Three PatriotPhased Array Tracking Radar to Intercept on Target squadrons

Lieutenant Colonel H. is the liaison officer to the ground-based air defense element – the PatriotPhased Array Tracking Radar to Intercept on Target weapon system of 26 Surface-to-Air Missile Group from Husum. As point of contact and intermediary, he is involved in both mission planning and mission conduct. He commands the PatriotPhased Array Tracking Radar to Intercept on Target task force from the control unit. One squadron has moved into a fighting position at a training area near the coast, just 100 kilometers away, whereas two other squadrons from Husum are embedded into the exercise environment by means of computer simulation.

Several military vehicles are standing in a field. In the background, the field borders on the sea.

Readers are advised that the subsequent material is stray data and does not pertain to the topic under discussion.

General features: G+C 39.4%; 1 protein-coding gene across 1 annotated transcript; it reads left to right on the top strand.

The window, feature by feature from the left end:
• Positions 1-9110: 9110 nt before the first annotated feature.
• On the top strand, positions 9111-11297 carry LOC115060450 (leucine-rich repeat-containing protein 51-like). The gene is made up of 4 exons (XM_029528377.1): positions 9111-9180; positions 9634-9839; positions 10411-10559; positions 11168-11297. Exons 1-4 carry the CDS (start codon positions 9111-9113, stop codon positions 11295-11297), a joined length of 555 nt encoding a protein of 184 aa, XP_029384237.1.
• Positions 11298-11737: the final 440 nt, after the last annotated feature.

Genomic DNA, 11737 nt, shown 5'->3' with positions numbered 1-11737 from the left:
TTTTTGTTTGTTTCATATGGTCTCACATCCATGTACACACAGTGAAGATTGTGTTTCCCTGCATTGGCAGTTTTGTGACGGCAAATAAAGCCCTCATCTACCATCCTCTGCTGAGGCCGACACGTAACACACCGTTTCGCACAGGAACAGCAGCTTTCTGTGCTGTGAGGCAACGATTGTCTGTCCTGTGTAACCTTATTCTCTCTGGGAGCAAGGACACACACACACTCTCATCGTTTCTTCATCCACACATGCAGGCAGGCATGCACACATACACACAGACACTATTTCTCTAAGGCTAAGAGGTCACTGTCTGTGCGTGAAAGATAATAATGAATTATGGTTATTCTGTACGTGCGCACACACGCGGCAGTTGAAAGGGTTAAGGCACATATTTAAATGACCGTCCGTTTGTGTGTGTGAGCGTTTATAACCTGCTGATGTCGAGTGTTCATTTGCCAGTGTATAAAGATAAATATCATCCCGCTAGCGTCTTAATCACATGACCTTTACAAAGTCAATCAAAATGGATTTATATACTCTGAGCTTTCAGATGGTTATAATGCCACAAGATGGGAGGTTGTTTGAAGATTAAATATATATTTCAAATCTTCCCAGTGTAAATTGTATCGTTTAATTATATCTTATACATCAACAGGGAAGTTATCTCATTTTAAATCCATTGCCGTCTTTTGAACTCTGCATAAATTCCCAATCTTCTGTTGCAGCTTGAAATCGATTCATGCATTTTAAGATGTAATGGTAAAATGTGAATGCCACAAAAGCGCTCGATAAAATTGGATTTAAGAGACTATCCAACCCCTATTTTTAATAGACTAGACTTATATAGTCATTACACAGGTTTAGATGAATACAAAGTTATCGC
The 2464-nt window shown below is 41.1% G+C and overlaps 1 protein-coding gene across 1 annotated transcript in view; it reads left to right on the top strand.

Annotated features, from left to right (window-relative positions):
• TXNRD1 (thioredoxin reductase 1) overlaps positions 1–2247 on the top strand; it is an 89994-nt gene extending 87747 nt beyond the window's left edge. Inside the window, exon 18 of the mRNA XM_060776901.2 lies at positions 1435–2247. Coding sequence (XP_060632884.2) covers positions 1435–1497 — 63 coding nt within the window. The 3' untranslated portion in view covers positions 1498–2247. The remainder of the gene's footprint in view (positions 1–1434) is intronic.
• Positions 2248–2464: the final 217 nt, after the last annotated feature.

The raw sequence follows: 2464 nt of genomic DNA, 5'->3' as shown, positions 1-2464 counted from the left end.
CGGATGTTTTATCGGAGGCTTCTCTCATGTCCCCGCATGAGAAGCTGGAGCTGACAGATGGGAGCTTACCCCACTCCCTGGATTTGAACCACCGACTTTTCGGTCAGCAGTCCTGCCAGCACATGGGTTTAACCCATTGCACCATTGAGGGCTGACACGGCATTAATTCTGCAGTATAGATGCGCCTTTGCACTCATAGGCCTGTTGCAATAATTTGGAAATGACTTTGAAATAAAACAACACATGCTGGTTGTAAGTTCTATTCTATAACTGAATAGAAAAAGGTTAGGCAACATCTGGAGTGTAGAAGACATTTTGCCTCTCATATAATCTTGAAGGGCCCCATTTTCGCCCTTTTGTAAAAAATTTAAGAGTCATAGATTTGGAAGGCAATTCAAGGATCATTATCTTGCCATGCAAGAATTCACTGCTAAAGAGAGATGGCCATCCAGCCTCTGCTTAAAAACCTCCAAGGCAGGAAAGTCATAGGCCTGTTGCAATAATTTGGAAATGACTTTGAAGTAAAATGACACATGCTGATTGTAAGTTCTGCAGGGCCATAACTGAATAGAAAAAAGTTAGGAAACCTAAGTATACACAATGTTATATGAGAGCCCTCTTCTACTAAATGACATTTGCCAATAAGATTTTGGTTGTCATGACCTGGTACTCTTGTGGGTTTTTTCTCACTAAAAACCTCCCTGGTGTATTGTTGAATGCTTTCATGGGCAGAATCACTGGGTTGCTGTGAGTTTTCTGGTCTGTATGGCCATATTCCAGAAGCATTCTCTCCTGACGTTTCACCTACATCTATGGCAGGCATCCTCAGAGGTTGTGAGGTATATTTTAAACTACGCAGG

At the Parow training area, close to the Baltic coast near Stralsund, the combat squadron has moved into its fighting position with its radar, the control station, power generators, and further support vehicles.

Bundeswehr/Lars koch

Combat aircraft and air defense system acting in the same airspace

Air defense systems engage enemy aircraft and missiles within an assigned airspace from the ground. At the same time, aircraft can defend the same airspace from the air. In exactly this airspace, however, they can also fly offensive maneuvers to engage the enemy on the ground and in the air. Thus, cooperation within such a joint engagement zone (JEZ) is not easy. “A JEZ has a complex and also very dynamic environment. This is why precise coordination is needed during a mission as regards procedures and courses of actions”, says Lieutenant Colonel Timo H. “For this reason, we here in Laage monitor every mission – from the first second of planning until the last aircraft has landed – and coordinate the employment of our weapon systems in detail with the flying forces.”